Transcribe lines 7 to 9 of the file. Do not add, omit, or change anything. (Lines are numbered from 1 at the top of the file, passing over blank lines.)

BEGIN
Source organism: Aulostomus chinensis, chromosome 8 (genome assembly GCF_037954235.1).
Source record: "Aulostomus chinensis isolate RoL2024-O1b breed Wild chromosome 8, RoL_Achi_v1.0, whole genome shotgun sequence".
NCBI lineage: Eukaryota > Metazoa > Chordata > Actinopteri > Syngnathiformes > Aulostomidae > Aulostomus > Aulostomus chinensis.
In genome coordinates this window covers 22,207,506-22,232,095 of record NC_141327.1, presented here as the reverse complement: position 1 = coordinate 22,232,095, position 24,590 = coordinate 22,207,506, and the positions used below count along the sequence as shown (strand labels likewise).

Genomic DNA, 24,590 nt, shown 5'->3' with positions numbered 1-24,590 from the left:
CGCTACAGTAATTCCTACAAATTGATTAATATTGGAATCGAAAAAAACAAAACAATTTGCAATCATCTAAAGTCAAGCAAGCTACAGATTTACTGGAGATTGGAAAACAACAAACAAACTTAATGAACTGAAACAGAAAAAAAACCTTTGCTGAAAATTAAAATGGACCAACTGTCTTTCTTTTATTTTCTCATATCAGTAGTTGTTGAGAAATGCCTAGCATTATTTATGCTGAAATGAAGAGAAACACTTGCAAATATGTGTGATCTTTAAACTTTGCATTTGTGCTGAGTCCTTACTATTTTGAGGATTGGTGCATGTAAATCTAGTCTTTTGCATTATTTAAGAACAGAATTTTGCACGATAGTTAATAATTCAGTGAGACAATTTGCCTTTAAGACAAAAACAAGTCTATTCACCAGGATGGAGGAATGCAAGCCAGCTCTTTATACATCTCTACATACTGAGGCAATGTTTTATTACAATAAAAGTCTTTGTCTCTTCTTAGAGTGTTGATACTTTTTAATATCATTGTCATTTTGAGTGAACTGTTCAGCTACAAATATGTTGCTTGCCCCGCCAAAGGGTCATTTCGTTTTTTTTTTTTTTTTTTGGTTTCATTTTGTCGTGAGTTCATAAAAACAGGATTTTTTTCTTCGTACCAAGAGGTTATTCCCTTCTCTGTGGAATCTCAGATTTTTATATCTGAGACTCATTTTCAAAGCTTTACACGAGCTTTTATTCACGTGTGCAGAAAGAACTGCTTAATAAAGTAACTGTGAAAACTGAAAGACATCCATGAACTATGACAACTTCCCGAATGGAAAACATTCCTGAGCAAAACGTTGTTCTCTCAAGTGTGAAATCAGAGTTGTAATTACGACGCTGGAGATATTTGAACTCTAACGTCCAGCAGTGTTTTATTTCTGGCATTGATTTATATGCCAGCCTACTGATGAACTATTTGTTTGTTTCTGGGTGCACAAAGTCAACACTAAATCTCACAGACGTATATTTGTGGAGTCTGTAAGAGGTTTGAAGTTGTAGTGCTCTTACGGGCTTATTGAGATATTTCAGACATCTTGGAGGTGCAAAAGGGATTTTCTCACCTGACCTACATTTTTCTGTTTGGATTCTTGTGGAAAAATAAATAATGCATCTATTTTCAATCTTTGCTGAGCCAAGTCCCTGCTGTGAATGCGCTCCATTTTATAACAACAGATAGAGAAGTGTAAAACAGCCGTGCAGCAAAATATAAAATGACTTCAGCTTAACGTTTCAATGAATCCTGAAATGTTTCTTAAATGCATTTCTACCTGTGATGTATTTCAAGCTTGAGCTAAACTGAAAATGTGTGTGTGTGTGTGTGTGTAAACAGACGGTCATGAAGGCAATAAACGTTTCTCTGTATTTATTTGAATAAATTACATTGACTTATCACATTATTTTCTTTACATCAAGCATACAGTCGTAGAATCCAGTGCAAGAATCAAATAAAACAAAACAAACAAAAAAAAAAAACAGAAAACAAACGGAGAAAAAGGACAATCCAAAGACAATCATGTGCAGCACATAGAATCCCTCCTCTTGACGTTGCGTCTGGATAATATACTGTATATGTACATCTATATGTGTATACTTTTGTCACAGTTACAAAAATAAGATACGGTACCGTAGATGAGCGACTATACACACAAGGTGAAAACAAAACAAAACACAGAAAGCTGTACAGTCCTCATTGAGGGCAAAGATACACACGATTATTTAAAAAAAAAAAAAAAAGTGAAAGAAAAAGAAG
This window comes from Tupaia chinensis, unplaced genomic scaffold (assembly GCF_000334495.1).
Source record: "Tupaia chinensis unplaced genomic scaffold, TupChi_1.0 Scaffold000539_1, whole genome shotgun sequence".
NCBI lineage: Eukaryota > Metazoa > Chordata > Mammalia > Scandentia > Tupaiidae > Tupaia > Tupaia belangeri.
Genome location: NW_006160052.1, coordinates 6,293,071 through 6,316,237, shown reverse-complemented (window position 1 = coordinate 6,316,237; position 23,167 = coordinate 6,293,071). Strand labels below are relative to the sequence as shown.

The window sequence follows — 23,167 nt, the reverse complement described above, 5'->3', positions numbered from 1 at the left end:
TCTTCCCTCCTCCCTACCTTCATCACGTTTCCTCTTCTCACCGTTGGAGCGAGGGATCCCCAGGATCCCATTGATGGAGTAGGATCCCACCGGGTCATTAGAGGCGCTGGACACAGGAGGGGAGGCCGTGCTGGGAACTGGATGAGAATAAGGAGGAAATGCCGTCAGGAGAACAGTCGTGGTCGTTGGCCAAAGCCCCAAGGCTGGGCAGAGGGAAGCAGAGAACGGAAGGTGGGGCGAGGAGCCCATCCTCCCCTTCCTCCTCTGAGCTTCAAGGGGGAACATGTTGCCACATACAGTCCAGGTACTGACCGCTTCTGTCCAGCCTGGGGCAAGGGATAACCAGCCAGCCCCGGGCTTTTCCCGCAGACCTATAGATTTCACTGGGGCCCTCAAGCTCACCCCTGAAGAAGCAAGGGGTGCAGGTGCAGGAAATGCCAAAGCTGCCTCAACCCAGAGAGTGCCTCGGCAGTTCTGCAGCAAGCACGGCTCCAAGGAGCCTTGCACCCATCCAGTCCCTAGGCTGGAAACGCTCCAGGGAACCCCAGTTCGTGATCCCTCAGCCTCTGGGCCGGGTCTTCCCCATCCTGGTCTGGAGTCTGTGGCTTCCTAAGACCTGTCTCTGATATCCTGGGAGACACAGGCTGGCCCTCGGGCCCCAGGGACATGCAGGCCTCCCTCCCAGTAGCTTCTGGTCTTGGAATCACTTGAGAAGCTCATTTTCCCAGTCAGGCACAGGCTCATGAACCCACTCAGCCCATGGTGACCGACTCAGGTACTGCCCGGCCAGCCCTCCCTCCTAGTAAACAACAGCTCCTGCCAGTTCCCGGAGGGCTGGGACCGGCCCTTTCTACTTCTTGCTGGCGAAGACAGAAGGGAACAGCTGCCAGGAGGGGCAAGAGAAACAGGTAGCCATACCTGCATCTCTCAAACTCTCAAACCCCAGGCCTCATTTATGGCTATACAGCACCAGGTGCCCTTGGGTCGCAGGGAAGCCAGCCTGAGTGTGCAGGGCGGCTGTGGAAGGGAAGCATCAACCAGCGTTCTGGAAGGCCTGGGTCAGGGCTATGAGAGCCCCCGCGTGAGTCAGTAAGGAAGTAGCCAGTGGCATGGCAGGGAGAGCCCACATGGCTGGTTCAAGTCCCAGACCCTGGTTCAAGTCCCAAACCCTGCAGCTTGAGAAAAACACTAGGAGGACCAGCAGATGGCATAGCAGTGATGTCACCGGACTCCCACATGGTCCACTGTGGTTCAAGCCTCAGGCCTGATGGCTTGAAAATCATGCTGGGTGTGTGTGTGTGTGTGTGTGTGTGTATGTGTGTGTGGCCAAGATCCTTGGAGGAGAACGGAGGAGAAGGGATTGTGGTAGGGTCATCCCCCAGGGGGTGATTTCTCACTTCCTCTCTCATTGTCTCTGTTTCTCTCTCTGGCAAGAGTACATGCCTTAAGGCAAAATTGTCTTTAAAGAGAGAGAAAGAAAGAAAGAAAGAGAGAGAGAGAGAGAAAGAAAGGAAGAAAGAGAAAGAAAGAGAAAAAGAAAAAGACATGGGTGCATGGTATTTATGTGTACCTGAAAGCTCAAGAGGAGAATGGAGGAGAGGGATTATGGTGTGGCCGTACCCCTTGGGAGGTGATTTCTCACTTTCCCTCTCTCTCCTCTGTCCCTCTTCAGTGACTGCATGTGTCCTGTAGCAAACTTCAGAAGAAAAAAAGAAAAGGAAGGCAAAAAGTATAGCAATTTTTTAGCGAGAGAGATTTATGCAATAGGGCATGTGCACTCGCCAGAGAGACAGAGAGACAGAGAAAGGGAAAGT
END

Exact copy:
This window comes from Tupaia chinensis, unplaced genomic scaffold (assembly GCF_000334495.1).
Source record: "Tupaia chinensis unplaced genomic scaffold, TupChi_1.0 Scaffold000539_1, whole genome shotgun sequence".
NCBI lineage: Eukaryota > Metazoa > Chordata > Mammalia > Scandentia > Tupaiidae > Tupaia > Tupaia belangeri.